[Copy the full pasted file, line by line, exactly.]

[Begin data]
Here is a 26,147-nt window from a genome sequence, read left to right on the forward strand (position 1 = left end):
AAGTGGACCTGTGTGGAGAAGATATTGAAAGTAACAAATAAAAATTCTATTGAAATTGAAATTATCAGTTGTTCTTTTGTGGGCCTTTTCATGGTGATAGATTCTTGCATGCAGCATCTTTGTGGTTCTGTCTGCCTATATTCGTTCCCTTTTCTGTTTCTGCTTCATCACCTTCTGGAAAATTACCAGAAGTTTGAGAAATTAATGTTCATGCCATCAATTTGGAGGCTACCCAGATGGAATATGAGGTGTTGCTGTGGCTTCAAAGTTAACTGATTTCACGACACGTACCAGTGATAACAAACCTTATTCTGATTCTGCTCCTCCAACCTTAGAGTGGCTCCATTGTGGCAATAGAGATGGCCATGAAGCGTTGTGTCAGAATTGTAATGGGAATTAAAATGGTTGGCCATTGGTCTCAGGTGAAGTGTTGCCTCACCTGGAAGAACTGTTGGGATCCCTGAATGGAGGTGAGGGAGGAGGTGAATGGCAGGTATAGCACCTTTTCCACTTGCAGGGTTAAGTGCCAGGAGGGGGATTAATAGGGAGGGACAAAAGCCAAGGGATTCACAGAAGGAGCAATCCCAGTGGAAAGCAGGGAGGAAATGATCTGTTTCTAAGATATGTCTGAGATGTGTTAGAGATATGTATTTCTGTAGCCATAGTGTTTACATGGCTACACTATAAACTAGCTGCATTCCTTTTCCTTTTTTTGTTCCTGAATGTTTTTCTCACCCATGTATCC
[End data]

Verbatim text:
Here is a 26,147-nt window from a genome sequence, read left to right on the forward strand (position 1 = left end):
AAGTGGACCTGTGTGGAGAAGATATTGAAAGTAACAAATAAAAATTCTATTGAAATTGAAATTATCAGTTGTTCTTTTGTGGGCCTTTTCATGGTGATAGATTCTTGCATGCAGCATCTTTGTGGTTCTGTCTGCCTATATTCGTTCCCTTTTCTGTTTCTGCTTCATCACCTTCTGGAAAATTACCAGAAGTTTGAGAAATTAATGTTCATGCCATCAATTTGGAGGCTACCCAGATGGAATATGAGGTGTTGCTGTGGCTTCAAAGTTAACTGATTTCACGACACGTACCAGTGATAACAAACCTTATTCTGATTCTGCTCCTCCAACCTTAGAGTGGCTCCATTGTGGCAATAGAGATGGCCATGAAGCGTTGTGTCAGAATTGTAATGGGAATTAAAATGGTTGGCCATTGGTCTCAGGTGAAGTGTTGCCTCACCTGGAAGAACTGTTGGGATCCCTGAATGGAGGTGAGGGAGGAGGTGAATGGCAGGTATAGCACCTTTTCCACTTGCAGGGTTAAGTGCCAGGAGGGGGATTAATAGGGAGGGACAAAAGCCAAGGGATTCACAGAAGGAGCAATCCCAGTGGAAAGCAGGGAGGAAATGATCTGTTTCTAAGATATGTCTGAGATGTGTTAGAGATATGTATTTCTGTAGCCATAGTGTTTACATGGCTACACTATAAACTAGCTGCATTCCTTTTCCTTTTTTTGTTCCTGAATGTTTTTCTCACCCATGTATCC